In 2023, we mark the halfway point in the 15-year Sendai Framework for Disaster Risk Reduction 2015-2030. Marking this halfway point, United Nations Member States have been asked to take stock of progress against the Sendai Framework and to look forward, by setting ambitions to meet the goal and targets by 2030.

As the national and strategic coordinator to reduce disaster risk, enhance resilience and provide relief and recovery, the National Recovery and Resilience Agency (NRRA) is leading the consultative process to develop Australia’s national Mid-Term Review for the Sendai Framework. The review’s report is on track to be provided to the United Nations Office for Disaster Risk Reduction by 30 September 2022. Australia’s input will contribute to the global Mid-Term Review that will be delivered by UNDRR to the UN General Assembly by May 2023.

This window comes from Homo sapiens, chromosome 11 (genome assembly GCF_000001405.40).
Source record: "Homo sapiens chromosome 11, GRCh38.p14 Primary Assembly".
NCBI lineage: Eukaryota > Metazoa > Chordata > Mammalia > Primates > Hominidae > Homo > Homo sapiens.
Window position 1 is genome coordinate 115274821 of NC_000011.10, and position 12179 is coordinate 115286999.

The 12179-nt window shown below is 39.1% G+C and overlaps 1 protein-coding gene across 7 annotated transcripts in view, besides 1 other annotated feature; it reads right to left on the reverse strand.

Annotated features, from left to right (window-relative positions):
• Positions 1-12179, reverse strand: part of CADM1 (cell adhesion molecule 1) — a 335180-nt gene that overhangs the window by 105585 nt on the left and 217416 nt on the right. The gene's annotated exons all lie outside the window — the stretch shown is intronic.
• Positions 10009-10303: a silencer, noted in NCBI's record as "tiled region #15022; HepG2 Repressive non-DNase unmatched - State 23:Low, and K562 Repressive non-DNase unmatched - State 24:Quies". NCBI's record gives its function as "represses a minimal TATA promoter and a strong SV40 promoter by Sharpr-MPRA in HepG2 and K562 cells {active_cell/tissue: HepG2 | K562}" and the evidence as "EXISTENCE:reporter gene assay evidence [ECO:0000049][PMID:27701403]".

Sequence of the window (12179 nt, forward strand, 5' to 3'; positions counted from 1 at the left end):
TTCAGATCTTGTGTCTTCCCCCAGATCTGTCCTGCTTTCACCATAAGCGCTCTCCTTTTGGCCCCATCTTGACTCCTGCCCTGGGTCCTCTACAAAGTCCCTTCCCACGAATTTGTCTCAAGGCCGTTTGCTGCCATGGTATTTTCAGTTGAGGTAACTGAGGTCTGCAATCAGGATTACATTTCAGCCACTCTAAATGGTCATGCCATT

Context of the review

Both the Sendai Framework for Disaster Risk Reduction 2015-2030 and Australia’s national translation of the Sendai Framework, the National Disaster Risk Reduction Framework (NDRRF), emphasise that reducing disaster risk is a shared responsibility. In particular, governments and industry must take action to reduce the disaster risks within their control. This requires coordinated effort across and within many areas including land-use planning, infrastructure, emergency management, social policy, health, energy and the environment.